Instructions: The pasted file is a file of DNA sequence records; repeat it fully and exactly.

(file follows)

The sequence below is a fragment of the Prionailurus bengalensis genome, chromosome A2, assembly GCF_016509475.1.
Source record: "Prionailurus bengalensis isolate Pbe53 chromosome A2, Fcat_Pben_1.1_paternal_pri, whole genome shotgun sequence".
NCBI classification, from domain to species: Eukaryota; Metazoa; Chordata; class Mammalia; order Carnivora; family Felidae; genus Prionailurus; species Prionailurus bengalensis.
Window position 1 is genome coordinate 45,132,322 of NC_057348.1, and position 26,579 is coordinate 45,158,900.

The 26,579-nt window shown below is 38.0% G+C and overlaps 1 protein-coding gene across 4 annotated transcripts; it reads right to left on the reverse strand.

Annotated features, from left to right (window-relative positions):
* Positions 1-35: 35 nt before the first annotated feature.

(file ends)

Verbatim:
The sequence below is a fragment of the Prionailurus bengalensis genome, chromosome A2, assembly GCF_016509475.1.
Source record: "Prionailurus bengalensis isolate Pbe53 chromosome A2, Fcat_Pben_1.1_paternal_pri, whole genome shotgun sequence".
NCBI classification, from domain to species: Eukaryota; Metazoa; Chordata; class Mammalia; order Carnivora; family Felidae; genus Prionailurus; species Prionailurus bengalensis.
Window position 1 is genome coordinate 45,132,322 of NC_057348.1, and position 26,579 is coordinate 45,158,900.

The 26,579-nt window shown below is 38.0% G+C and overlaps 1 protein-coding gene across 4 annotated transcripts; it reads right to left on the reverse strand.

Annotated features, from left to right (window-relative positions):
* Positions 1-35: 35 nt before the first annotated feature.